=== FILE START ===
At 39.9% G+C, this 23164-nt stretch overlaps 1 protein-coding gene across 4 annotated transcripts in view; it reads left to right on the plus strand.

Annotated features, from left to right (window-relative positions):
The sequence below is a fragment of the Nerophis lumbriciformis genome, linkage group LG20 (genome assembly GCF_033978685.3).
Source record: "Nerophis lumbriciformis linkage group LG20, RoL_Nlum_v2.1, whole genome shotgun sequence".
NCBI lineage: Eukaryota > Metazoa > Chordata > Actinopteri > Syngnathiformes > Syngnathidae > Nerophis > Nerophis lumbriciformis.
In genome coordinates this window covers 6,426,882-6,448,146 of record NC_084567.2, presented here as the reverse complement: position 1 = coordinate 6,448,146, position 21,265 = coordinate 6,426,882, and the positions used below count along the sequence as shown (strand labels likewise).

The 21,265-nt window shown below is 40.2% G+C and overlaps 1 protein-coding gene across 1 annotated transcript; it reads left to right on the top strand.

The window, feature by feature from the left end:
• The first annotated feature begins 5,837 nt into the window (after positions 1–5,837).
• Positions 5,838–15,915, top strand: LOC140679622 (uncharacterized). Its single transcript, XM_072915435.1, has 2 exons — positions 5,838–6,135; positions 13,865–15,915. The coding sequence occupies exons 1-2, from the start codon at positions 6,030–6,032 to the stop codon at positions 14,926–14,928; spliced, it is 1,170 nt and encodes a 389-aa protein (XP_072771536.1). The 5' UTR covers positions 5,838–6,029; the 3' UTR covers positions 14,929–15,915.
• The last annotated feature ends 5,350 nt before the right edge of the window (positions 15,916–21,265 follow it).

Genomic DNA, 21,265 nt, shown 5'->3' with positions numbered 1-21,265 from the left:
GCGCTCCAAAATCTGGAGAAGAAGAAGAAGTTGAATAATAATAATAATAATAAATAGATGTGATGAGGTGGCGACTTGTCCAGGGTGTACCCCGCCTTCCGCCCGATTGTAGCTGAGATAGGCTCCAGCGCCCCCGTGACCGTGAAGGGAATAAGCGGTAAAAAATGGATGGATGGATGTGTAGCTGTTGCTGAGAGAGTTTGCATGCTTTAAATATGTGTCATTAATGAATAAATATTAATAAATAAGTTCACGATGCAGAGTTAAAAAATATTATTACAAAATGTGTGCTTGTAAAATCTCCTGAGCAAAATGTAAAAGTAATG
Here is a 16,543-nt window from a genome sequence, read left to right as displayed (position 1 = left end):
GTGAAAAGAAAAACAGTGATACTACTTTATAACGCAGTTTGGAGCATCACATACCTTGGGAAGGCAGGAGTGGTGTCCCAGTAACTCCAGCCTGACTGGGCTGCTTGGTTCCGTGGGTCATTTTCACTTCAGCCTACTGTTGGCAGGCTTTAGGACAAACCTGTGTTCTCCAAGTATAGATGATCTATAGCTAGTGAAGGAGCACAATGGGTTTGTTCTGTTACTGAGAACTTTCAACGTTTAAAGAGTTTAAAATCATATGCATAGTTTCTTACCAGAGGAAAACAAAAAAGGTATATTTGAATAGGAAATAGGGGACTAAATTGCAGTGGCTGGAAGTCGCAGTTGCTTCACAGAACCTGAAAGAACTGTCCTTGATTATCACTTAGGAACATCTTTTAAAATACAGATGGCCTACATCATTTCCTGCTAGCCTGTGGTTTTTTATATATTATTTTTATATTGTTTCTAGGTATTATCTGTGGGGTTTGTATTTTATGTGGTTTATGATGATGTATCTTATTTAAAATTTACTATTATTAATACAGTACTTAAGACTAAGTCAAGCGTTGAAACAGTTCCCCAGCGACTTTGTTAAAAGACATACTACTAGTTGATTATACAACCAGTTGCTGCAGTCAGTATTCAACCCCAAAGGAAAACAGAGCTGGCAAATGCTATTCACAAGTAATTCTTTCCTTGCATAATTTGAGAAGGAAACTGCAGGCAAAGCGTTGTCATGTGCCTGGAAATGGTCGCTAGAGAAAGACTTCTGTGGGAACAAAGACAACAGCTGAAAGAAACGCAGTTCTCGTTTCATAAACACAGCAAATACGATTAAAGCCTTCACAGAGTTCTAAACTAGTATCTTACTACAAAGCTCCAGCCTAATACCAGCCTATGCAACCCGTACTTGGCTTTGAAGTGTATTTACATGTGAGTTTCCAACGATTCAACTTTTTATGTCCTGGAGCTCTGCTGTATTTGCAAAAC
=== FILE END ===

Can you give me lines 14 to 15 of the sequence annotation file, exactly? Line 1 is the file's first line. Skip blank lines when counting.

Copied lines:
Here is a 16,543-nt window from a genome sequence, read left to right as displayed (position 1 = left end):
GTGAAAAGAAAAACAGTGATACTACTTTATAACGCAGTTTGGAGCATCACATACCTTGGGAAGGCAGGAGTGGTGTCCCAGTAACTCCAGCCTGACTGGGCTGCTTGGTTCCGTGGGTCATTTTCACTTCAGCCTACTGTTGGCAGGCTTTAGGACAAACCTGTGTTCTCCAAGTATAGATGATCTATAGCTAGTGAAGGAGCACAATGGGTTTGTTCTGTTACTGAGAACTTTCAACGTTTAAAGAGTTTAAAATCATATGCATAGTTTCTTACCAGAGGAAAACAAAAAAGGTATATTTGAATAGGAAATAGGGGACTAAATTGCAGTGGCTGGAAGTCGCAGTTGCTTCACAGAACCTGAAAGAACTGTCCTTGATTATCACTTAGGAACATCTTTTAAAATACAGATGGCCTACATCATTTCCTGCTAGCCTGTGGTTTTTTATATATTATTTTTATATTGTTTCTAGGTATTATCTGTGGGGTTTGTATTTTATGTGGTTTATGATGATGTATCTTATTTAAAATTTACTATTATTAATACAGTACTTAAGACTAAGTCAAGCGTTGAAACAGTTCCCCAGCGACTTTGTTAAAAGACATACTACTAGTTGATTATACAACCAGTTGCTGCAGTCAGTATTCAACCCCAAAGGAAAACAGAGCTGGCAAATGCTATTCACAAGTAATTCTTTCCTTGCATAATTTGAGAAGGAAACTGCAGGCAAAGCGTTGTCATGTGCCTGGAAATGGTCGCTAGAGAAAGACTTCTGTGGGAACAAAGACAACAGCTGAAAGAAACGCAGTTCTCGTTTCATAAACACAGCAAATACGATTAAAGCCTTCACAGAGTTCTAAACTAGTATCTTACTACAAAGCTCCAGCCTAATACCAGCCTATGCAACCCGTACTTGGCTTTGAAGTGTATTTACATGTGAGTTTCCAACGATTCAACTTTTTATGTCCTGGAGCTCTGCTGTATTTGCAAAAC